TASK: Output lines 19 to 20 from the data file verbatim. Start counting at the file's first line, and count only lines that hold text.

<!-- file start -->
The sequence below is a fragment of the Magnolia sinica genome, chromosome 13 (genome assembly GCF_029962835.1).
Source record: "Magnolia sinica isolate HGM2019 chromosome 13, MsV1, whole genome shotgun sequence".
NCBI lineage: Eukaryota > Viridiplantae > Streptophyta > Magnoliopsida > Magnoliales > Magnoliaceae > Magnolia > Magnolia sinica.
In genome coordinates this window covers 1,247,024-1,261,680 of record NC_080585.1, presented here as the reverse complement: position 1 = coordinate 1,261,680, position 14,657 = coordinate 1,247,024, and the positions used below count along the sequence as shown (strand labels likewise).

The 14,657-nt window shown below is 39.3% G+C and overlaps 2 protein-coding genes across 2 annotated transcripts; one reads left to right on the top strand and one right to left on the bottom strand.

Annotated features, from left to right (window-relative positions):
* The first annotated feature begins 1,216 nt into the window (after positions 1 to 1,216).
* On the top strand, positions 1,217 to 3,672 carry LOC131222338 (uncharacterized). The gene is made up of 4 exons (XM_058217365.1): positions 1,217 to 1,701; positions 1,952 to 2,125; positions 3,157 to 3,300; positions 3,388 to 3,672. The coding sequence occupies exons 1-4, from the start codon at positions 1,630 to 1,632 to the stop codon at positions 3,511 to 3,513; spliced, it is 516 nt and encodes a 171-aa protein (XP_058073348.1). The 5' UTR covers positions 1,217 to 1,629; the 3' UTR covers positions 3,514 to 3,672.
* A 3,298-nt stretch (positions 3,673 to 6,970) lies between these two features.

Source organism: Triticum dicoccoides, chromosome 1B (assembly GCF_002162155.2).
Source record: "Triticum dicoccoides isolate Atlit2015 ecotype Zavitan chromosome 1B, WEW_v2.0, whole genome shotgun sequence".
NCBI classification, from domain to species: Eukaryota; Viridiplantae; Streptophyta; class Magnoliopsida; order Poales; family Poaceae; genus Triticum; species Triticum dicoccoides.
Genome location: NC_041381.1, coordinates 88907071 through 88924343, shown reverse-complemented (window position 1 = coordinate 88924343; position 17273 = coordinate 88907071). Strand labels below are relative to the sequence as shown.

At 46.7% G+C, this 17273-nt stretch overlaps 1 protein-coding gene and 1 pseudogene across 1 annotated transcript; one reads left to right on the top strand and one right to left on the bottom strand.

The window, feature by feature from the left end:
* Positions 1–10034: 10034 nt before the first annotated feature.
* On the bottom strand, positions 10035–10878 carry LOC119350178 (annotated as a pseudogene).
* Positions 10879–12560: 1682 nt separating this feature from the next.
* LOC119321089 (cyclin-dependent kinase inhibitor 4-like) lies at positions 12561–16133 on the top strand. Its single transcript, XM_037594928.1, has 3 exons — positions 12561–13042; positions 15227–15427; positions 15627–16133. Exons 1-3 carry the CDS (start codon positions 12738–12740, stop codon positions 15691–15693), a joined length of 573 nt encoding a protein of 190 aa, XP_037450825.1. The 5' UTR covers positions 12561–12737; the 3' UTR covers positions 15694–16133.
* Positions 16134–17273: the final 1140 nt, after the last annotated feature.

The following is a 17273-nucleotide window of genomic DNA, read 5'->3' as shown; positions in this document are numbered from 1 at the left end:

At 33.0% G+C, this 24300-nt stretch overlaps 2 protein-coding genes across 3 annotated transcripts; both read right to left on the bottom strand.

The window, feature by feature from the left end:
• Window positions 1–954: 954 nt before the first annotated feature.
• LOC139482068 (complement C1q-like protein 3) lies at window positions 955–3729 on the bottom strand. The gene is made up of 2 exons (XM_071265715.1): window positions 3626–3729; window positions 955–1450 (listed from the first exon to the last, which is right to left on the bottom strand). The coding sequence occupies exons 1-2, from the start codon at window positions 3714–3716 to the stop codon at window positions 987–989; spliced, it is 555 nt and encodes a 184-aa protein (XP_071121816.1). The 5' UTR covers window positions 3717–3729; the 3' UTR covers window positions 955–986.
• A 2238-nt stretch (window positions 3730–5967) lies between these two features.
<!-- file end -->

* LOC119321089 (cyclin-dependent kinase inhibitor 4-like) lies at positions 12561–16133 on the top strand. Its single transcript, XM_037594928.1, has 3 exons — positions 12561–13042; positions 15227–15427; positions 15627–16133. Exons 1-3 carry the CDS (start codon positions 12738–12740, stop codon positions 15691–15693), a joined length of 573 nt encoding a protein of 190 aa, XP_037450825.1. The 5' UTR covers positions 12561–12737; the 3' UTR covers positions 15694–16133.
* Positions 16134–17273: the final 1140 nt, after the last annotated feature.